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A Summary Of Recent Pennsylvania & New Jersey Appellate Court Decisions

Pennsylvania State Court Decisions

1. Civil Litigation

1.1. Causes of Action – Learned Intermediary
► Superior Court of Pennsylvania
♦ Lineberger v. Wyeth
2006 PA Super 35 (February 23, 2006)
Holding: In a pharmaceutical liability claim against a drug manufacturer, in order to avoid having the claim barred by the learned intermediary doctrine, the plaintiff must prove that the prescribing physician would not have prescribed the drug had the manufacturer provided a different.

1.2. Evidence – Intoxication
► Commonwealth Court of Pennsylvania
♦ Lock v. City of Philadelphia
No. 1637 C.D. 2005 (March 27, 2006)
Holding: When recklessness or carelessness is at issue, proof of intoxication is relevant, but the mere fact of consuming alcohol is inadmissible as unfairly prejudicial, unless it reasonably establishes intoxication. Blood alcohol content alone may not be admitted for the purpose of proving intoxication; there must be other evidence showing that the actor’s conduct suggests intoxication. Although this case does not change existing law, it does provide an excellent summary of the law and related issues.

1.3. Medical Malpractice – MCare Fund
► Commonwealth Court of Pennsylvania
♦ Bender v. Pennsylvania Insurance Dept.
No. 912 C.D. 2005 (February 15, 2006)
Holding: Under the MCare Act, 40 P.S. § 1303.101 et seq., a doctor is not entitled to first dollar indemnity and cost of defense coverage in an indemnification action separate from the underlying malpractice action, to which the doctors were not a party.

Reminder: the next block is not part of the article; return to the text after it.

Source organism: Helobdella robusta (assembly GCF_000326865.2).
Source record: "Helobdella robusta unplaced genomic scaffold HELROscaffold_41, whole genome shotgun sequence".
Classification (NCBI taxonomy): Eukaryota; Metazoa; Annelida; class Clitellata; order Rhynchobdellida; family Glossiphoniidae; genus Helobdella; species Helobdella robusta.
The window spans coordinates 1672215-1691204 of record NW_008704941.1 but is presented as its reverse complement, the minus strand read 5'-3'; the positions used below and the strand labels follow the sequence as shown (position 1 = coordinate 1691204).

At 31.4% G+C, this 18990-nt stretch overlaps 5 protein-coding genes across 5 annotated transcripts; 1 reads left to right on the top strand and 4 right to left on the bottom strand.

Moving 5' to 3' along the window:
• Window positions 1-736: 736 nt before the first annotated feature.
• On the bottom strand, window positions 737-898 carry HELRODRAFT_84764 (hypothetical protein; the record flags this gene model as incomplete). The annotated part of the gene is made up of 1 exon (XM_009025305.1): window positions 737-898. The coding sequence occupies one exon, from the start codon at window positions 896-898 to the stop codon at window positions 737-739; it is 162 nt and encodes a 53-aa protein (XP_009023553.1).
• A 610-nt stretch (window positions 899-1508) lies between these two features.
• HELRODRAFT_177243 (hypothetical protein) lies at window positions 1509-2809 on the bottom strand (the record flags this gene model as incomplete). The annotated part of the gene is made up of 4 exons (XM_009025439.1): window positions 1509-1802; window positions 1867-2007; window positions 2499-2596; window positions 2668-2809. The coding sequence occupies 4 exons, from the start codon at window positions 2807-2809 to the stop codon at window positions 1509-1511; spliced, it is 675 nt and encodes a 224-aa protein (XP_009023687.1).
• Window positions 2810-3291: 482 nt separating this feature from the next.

1.4. Motor Vehicles Claims – Limited Tort Threshold
► Superior Court of Pennsylvania
♦ Long v. Mejia
2006 PA Super 69 (March 30, 2006)
Holding: Affirming the long-standing rule that a defendant takes a plaintiff as he finds him, the Court rules that the determination of whether a particular injury rises to the level of a serious bodily injury under the Motor Vehicle Financial Responsibility Law requires an examination of how a particular injury effects the specific person injured. Thus, a broken pinky may not be a serious bodily injury to most people, but would be to a violinist or neurosurgeon who requires fine motor skills to retain employment.

1.5. Motor Vehicle Insurance – UM/UIM Coverage Elections
► Superior Court of Pennsylvania
♦ Blood v. Old Guard Insurance Co.
2006 PA Super 44 (March 2, 2006)
Holding: When a motor vehicle insurance coverage form contains an explicit option for selecting lower underinsured motorist benefits, and the selection was not made, nor was it crossed off or otherwise rendered inoperable, the statutory presumption of UIM policy limits equivalent to the bodily injury liability limits applies.

1.6. Negligence -- Restaurants
► Superior Court of Pennsylvania
♦ Campbell v Eitak, Inc.
2006 PA Super 26 (February 10, 2006)
Holding: The prompt summoning of medical assistance satisfies a restaurant’s duty to a patron who is choking, and restaurant employees are under no legal duty to administer the Heimlich maneuver or take similar action.

1.7. Unfair Trade Practices and Consumer Protection Law
► Superior Court of Pennsylvania
♦ Lesoon v. Metropolitan Life Insurance Co.
2006 PA Super 67 (March 28, 2006)
Holdings: (1) The UTPCPL is governed by a six-year statute of limitations. If the injured party is reasonably unaware of its right to sue, the statute of limitations is tolled by the discovery rule.
(2) Compensatory damages under the UTPCPL should be calculated in relation to the terms of the underlying transaction that gave rise to the UTPCPL violation.

2. Workers’ Compensation

2.1. Average Weekly Wage Calculations
► Commonwealth Court of Pennsylvania
♦ Borough of Heidelberg v. Workers’ Compensation Appeal Board (Selva)
No. 1627 C.D. 2005 (March 15, 2006)
Holding: Under Section 601 of the Workers’ Compensation Act, a volunteer emergency medical technician who suffers a work-related injury is entitled to an irrebuttable presumption that his or her wages shall be at least equal to the statewide average weekly wage.